I’ve been to Israel many times in the distant past, but this is the first time in, probably 30 years. I am amazed at how the country has grown and changed. The roads and highways are wonderful and there are cities replacing the sand, shrubs and a few shanties from before.
Yona picked me up at the airport on Monday and I saw only the view from the road, but that was amazing enough. I postponed my collapse from jet lag long enough to play with Yona’s three grandchildren. The youngest seemed to be fascinated with me until I told her, in Hebrew, that I spoke only English. That was the end of our relationship. Actually, I am amazed at how much of my very scant Hebrew has come back to me.
Today we went to Ceaserea where there has been extensive excavation of the port city built by Herod during Roman times and a large, newly constructed, modern city.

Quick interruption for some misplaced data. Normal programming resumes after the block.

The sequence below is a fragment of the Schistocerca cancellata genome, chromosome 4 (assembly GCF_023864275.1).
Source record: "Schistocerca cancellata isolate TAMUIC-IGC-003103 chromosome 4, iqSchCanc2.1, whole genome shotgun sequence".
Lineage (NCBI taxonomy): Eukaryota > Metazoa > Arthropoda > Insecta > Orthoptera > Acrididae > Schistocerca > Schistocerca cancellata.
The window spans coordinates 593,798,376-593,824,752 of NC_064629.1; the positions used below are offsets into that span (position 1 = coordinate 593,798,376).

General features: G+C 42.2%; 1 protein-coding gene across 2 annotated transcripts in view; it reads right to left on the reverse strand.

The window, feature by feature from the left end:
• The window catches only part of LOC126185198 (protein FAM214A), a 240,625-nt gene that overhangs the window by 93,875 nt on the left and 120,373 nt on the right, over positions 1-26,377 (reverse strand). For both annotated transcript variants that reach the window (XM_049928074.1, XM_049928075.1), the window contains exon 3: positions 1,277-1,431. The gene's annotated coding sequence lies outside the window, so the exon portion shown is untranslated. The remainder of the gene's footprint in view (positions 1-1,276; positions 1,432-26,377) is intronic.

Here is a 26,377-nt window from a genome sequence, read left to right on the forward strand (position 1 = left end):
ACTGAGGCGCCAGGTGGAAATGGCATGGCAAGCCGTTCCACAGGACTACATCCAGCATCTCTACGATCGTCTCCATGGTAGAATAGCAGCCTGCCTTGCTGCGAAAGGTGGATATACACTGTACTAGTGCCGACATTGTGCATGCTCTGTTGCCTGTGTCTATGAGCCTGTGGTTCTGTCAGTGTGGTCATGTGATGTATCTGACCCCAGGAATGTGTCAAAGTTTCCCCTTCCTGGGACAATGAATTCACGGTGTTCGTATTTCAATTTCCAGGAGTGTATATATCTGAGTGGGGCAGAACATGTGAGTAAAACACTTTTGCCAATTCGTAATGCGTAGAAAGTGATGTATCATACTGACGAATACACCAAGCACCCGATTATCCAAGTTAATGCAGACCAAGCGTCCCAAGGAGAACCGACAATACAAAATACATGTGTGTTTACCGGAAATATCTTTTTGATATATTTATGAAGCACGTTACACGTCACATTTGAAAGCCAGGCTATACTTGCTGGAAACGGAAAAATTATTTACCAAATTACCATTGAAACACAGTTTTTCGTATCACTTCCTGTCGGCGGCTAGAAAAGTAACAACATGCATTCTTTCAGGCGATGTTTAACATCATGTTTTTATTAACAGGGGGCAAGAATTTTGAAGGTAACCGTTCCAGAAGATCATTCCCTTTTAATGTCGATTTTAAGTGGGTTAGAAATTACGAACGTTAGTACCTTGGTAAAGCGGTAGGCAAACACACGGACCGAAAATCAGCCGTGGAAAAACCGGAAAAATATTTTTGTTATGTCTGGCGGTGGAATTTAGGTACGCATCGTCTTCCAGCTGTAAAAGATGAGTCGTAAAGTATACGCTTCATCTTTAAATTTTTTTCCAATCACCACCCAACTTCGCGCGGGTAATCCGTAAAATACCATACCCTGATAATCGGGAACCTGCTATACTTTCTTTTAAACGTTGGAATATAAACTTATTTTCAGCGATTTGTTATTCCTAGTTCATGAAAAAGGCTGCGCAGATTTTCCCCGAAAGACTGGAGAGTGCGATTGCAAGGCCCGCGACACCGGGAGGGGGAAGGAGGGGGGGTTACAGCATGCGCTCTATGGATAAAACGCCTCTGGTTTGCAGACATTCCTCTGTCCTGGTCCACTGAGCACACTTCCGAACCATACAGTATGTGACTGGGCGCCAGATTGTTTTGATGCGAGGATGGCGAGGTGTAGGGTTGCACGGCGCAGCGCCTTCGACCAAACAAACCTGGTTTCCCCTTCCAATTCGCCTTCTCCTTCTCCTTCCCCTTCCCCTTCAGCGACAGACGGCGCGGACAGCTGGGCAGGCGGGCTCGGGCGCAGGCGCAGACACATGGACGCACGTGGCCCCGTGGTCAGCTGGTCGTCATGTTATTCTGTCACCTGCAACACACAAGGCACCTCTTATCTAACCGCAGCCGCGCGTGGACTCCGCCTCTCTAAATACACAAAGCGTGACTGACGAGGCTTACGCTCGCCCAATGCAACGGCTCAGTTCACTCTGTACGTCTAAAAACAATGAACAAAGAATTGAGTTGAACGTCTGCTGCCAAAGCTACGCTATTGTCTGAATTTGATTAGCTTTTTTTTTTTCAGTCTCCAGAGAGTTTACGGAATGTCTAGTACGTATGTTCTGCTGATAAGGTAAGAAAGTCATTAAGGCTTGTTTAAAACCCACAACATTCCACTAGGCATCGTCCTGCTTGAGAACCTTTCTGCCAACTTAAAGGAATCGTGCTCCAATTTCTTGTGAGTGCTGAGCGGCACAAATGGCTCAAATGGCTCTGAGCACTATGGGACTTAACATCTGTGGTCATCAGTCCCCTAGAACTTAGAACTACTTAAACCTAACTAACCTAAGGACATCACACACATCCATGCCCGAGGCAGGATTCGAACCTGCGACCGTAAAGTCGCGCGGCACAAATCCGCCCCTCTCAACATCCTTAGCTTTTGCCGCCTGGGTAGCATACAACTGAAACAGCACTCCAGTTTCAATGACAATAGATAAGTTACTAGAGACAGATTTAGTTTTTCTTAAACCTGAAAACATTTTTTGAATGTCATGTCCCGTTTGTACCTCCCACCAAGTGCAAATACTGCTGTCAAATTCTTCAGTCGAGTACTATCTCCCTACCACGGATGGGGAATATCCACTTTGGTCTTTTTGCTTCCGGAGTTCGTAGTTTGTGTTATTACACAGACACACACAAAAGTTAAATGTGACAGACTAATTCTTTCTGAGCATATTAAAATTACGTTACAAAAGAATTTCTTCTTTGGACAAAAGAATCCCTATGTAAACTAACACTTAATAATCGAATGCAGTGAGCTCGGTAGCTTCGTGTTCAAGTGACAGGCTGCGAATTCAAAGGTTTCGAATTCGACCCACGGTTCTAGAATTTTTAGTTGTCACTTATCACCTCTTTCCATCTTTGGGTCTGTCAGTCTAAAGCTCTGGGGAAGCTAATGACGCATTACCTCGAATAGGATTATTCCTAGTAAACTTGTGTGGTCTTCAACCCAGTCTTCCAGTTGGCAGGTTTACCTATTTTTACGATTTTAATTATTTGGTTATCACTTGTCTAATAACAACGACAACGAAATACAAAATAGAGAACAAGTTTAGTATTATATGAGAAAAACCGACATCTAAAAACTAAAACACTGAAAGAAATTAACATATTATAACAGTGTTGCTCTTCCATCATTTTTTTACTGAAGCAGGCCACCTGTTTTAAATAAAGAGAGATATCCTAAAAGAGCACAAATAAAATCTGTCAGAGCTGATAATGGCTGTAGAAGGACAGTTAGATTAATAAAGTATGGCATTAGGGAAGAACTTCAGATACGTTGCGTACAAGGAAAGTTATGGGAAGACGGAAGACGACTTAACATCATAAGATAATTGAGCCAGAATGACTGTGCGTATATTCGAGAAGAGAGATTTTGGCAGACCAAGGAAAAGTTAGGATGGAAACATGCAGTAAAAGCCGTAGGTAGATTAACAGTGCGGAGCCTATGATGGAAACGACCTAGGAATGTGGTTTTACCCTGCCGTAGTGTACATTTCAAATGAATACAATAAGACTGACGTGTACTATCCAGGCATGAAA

From there, we went to Atlit to see the prison camp built by the British to incarcerate the Jewish refugees who had survived the Holocaust and were trying to enter what was then Palestine. These people, who had no place to go and were welcomed nowhere, went from Nazi concentration camps to remarkably similar British concentration camps. Imagine the terror. Once the state of Israel was proclaimed by the UN, all of the Jewish refugees from Europe were welcomed along with a huge number of Jews from Arab countries who were forced to leave their homes.
We had a late, excellent lunch in a restaurant in the Arab village of Ein Hud and that was the end of my day. Wiped out and jetlagged.
I am taking pictures but I don’t think I will be able to post them until I get home. I replaced the cursed Asus with an iPad mini and I haven’t figured out how to get the photos onto the mini. Nothing like new technology.